Just a little while back, we hosted the legendary Mat Zo in our Residency Program to help highlight someone who has continued to impress us year after year. Part of this residency included a deep look into his recently released album, Self Assemble, which has been one of the most impressive listening experiences we’ve heard in quite some time.

We wanted to know a little more behind this perennial star and his latest body of work, which brought us to this Q&A.

TMN: Hey Mat – first off, thanks for coming on board to be our Resident Artist. We’ve been fans for quite some time, so it’s an honor to have you.

Mat Zo: Thanks for having me.

TMN: Let’s talk about Self Assemble. We’ve been spending a lot of time with it since it came out. It definitely feels like it’s organized to be a true top-to-bottom listening experience. Does it tell an underlying story, or is the track arrangement solely for proper flow?

Mat Zo: When I was making it I had a general story in mind, but by the end the story was so vague that it became purely open to interpretation.

TMN: As expected, there’s quite a bit of diversity, but we definitely caught a lot of nu-disco vibes in it. Were there any particular albums or artists that inspired some of those timeless sounds you harnessed?

Mat Zo: Guys like Chromeo and obviously Daft Punk were definitely an influence for those tracks.

TMN: Conversely, both “Patterns Emerging” and “The Last Transmission” are wonderfully ambient tracks, which calls on associations of some of our favorites, including Aphex Twin. Talk to how those two came to be.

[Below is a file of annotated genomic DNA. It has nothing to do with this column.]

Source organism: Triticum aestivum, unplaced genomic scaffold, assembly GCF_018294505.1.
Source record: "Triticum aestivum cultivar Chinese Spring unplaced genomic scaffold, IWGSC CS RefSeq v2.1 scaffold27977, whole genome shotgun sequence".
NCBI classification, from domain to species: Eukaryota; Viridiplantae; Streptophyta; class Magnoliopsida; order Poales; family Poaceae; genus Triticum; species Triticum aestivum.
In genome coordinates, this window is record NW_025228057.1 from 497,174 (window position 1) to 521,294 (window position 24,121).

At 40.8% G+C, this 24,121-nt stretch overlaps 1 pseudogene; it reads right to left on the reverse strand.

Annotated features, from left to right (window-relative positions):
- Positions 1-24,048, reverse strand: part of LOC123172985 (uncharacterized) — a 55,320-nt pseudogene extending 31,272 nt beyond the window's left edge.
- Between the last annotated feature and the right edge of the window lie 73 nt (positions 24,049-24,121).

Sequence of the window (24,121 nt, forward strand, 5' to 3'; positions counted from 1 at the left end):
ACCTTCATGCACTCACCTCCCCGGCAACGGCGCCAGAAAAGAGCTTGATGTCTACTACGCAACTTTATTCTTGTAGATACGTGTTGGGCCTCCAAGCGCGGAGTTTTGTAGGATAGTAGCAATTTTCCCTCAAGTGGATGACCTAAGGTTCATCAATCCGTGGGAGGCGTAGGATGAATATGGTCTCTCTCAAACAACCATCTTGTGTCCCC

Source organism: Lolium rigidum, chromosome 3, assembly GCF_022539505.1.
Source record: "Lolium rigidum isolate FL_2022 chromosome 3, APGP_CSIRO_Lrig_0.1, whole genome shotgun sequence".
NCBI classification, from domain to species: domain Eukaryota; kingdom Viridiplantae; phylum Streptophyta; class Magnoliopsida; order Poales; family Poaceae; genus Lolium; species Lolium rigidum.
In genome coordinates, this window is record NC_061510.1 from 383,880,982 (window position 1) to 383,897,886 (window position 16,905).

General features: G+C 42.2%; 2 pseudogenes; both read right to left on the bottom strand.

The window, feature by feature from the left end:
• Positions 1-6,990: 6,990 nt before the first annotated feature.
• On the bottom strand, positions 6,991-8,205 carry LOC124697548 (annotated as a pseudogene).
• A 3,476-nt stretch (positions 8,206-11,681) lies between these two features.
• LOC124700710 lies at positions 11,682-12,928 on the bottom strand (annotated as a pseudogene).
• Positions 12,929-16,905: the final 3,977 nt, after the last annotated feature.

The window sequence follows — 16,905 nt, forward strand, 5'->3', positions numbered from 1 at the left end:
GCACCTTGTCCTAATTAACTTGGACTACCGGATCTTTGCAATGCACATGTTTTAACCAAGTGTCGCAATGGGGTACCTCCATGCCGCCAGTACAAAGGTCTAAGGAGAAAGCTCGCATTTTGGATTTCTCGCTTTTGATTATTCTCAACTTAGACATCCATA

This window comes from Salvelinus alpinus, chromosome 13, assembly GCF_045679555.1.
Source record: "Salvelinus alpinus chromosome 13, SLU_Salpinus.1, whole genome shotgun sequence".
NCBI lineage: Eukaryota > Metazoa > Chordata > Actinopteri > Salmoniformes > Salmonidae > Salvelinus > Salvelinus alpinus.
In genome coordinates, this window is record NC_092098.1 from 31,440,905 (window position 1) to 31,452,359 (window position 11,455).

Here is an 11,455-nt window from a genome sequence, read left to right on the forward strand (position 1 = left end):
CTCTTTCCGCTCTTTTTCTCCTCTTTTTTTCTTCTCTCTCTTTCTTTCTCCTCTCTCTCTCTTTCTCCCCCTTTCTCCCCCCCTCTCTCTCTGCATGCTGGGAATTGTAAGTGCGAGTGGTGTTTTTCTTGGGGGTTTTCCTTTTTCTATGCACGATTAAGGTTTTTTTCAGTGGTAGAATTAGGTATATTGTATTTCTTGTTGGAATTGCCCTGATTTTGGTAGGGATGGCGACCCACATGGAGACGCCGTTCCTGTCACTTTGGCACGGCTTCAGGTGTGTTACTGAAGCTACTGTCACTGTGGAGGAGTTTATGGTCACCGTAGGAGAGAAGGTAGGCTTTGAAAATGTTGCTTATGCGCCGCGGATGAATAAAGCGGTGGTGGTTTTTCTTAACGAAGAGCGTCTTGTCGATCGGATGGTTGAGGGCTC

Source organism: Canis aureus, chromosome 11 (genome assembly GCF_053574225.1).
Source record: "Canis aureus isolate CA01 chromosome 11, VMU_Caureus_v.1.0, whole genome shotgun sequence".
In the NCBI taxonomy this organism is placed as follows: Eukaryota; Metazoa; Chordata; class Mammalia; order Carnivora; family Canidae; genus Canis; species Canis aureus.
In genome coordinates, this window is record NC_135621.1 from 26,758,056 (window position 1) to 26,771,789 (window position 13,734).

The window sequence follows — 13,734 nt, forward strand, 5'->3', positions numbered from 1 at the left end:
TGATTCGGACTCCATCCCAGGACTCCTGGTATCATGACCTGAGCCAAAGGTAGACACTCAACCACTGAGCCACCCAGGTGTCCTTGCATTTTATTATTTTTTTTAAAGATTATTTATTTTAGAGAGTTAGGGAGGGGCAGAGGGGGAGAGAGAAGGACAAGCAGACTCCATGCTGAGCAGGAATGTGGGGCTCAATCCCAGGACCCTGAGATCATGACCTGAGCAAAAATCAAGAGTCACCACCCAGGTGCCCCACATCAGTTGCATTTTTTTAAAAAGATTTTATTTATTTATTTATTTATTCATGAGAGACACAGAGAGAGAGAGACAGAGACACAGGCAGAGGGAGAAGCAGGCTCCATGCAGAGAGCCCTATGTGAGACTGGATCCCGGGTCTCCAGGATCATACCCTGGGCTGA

Mat Zo: I wanted to have interludes dotted throughout the album to make it feel more like a movie score and help tell the story a bit better.

TMN: You feature singer/songwriter Sinead Egan twice on the album, both in “The Enemy” and “Too Late.” What brought you two together initially? There must be a special bond there, seeing as how she’s the only featured vocalist.

Mat Zo: Actually when I got her vocal we had never met. I discovered those songs when I by chance heard them playing from my friend’s room who I was living with in London at the time. He was producing the original versions, which were just guitar and vocals, and I asked him if I could use the vocals on my album and he thankfully agreed. I met Sinead after and we’ve become good friends since.

TMN: You’re hitting the road pretty hard to promote this album, stopping by a number of our favorite night clubs. Are there any shows, in particular, you’re looking forward to?

Mat Zo: Im looking forward to Sound in LA because it’s a club I’ve been to many times, but never played.

TMN: Switching gears a bit, you once said that you’re nostalgic looking back at art and music from 2004-2007. Who are some of the artists you’re referencing?

Mat Zo: There was a whole community of digital artists, whose names I can’t remember, on websites like DeviantArt, and smaller collectives like Depthcore. Back then I wanted to be a graphic designer and I was inspired by this wave of abstract digital art that happened at the time.

TMN: We know you’ve been outspoken about the direction the industry has taken over the years and we tend to agree with a lot of what you said. Does it feel like recently the fans are self-adjusting the industry by supporting underground acts, acts with live-instrumentation, and acts who go against that aforementioned norm?

Mat Zo: Yes, it had to happen eventually. People get bored of hearing the same thing over and over.

TMN: We’d love to nerd out and talk music with you, but seeing as how this is an email interview, we’ll have to suffice with this – who are you listening to right now?

Mat Zo: Tennyson.

TMN: Following up on that – are you more of an album guy, or a build your own playlist and enjoy singles guy?

Mat Zo: Definitely an album guy. I think music should be heard how the artist intended it

TMN: Alright, last one. How’s Qbert doing?

Mat Zo: He’s an asshole. I say that in a loving way
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